Act of God Defense

When you make a personal injury claim against another party, that party can raise defenses as to why he or she should not be held liable for your injury.  An “act of God” defense is one type of defense that can be raised, but is only applicable in very limited circumstances.  The phrase “act of God” is often used to describe a natural disaster like a tornado, flash flood, earthquake, or a lightning strike.  It usually describes an extreme, unforeseeable event.  For example, say there’s a sudden earthquake that pushes another car into your vehicle while you are driving.  That automobile collision could be considered an “act of God,” such that the other driver cannot be held liable for hitting your vehicle.

When is an “act of God” defense applicable?  Well, only when there have been events entirely outside of human control and there is no foresight or reasonable care that could have prevented the incident.  For example, let’s say someone had been poorly maintaining a structure and then a storm came while you happened to be standing near that structure and it collapsed partially onto you and injured you.  While at first it might appear that an “act of God” caused the structure to suddenly collapse, it only was able to collapse because it had been poorly maintained.  In other words, this incident was not entirely out of a person’s control.  Someone made choices not to maintain the structure, and so it became weak and unstable.  Since the person’s care could have prevented the incident, an “act of God” defense would be inapplicable.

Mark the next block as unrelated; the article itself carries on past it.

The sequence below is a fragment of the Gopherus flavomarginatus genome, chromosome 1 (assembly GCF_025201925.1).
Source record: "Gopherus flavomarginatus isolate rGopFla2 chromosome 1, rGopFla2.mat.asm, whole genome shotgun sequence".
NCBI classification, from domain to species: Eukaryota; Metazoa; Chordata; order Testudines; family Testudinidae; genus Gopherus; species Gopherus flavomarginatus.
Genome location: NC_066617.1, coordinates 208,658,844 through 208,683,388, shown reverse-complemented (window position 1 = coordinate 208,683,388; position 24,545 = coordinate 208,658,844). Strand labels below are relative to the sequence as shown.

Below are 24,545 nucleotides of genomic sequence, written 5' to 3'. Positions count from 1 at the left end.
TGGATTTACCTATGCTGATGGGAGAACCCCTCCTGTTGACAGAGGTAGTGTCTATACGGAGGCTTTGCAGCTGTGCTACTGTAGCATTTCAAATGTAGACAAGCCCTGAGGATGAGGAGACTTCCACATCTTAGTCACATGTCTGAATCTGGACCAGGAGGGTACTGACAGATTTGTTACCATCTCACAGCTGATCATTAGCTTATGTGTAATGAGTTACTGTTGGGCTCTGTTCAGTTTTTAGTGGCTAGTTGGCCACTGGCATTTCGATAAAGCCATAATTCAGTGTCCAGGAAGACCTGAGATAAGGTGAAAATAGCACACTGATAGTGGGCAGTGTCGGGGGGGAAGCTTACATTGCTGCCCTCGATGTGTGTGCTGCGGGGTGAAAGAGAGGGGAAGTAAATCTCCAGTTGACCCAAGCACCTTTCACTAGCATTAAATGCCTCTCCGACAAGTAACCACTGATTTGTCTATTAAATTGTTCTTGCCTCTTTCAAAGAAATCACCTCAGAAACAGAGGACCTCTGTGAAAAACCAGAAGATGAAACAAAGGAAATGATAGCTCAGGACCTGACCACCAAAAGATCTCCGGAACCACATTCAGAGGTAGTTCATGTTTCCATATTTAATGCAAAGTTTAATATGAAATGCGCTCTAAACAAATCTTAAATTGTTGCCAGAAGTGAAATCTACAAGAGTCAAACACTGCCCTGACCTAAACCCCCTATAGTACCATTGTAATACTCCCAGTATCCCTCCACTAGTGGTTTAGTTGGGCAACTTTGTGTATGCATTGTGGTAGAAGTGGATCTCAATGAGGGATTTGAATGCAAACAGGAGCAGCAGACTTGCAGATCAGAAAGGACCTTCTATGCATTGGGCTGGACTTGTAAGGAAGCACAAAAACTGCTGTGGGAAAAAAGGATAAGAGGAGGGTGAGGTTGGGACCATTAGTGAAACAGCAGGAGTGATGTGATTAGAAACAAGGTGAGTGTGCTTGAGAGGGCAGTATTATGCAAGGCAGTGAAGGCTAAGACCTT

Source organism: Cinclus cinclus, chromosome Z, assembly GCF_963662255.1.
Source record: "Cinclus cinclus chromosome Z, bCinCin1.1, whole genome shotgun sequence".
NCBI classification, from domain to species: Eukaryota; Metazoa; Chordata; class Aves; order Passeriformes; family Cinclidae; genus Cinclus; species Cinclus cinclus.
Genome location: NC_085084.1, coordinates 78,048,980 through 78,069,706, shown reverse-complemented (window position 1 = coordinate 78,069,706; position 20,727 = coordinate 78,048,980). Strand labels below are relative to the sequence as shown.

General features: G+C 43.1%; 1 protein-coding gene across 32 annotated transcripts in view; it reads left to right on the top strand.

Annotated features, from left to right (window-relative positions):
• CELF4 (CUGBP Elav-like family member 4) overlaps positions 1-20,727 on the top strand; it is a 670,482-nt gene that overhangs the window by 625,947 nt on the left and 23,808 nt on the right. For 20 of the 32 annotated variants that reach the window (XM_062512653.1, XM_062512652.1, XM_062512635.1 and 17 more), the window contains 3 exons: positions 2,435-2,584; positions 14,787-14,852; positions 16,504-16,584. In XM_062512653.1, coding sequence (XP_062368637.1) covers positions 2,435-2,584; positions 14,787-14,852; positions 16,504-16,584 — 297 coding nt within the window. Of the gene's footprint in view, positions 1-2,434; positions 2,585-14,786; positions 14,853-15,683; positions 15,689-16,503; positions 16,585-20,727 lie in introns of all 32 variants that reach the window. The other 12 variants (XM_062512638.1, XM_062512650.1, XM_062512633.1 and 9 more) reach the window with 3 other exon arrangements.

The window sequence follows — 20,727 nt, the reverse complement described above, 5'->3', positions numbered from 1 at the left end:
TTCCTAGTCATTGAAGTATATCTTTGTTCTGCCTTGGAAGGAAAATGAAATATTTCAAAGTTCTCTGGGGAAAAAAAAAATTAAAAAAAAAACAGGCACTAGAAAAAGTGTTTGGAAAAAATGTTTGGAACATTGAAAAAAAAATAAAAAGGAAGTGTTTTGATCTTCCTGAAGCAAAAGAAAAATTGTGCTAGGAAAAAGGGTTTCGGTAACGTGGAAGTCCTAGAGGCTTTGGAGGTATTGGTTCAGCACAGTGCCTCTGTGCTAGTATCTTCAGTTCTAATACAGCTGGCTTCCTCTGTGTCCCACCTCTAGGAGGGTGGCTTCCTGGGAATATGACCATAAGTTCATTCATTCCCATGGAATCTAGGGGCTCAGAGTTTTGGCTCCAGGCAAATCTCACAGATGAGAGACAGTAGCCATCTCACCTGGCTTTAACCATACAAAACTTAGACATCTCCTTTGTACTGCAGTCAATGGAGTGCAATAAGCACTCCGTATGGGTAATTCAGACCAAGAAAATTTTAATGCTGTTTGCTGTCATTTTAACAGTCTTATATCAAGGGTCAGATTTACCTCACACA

If you think about it, there really aren’t that many situations that don’t involve some kind of human decision-making or control.  That is why the “act of God” defense can be difficult to use in order to avoid liability.  In many cases where an insurance company or defendant tries to use an “act of God” defense, it is a ruse.  If you have been injured in an accident, an experienced attorney can help.  Call today to speak with someone from our legal team.

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